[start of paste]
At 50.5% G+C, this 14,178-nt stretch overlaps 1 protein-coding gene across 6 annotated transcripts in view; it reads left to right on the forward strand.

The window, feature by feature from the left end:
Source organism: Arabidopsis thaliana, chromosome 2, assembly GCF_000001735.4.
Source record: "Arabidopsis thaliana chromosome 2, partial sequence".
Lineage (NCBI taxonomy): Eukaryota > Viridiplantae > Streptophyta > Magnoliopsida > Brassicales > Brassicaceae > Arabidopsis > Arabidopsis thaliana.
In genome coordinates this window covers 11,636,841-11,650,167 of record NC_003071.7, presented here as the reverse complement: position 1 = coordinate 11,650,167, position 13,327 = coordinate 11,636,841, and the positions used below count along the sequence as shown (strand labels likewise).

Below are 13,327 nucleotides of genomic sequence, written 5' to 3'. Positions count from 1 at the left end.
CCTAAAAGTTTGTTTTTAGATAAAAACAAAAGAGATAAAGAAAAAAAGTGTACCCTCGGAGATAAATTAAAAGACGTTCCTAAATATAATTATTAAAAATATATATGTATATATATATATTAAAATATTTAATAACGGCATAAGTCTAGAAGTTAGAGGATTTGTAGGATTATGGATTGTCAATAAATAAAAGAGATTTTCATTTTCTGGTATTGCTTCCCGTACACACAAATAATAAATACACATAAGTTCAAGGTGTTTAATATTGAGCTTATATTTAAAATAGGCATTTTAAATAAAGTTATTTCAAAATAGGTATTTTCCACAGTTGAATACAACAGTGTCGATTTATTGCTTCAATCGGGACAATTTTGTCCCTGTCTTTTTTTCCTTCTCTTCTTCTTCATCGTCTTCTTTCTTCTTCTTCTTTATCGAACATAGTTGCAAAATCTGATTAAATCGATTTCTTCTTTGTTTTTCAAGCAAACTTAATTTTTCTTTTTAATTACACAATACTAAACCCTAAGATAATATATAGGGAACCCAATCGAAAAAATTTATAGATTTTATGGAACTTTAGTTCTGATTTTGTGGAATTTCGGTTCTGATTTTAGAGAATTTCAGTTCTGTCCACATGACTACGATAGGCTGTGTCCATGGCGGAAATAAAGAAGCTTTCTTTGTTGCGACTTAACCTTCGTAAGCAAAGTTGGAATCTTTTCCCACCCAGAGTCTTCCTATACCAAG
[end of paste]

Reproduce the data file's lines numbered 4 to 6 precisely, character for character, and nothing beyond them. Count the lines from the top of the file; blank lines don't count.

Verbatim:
Source record: "Arabidopsis thaliana chromosome 2, partial sequence".
Lineage (NCBI taxonomy): Eukaryota > Viridiplantae > Streptophyta > Magnoliopsida > Brassicales > Brassicaceae > Arabidopsis > Arabidopsis thaliana.
In genome coordinates this window covers 11,636,841-11,650,167 of record NC_003071.7, presented here as the reverse complement: position 1 = coordinate 11,650,167, position 13,327 = coordinate 11,636,841, and the positions used below count along the sequence as shown (strand labels likewise).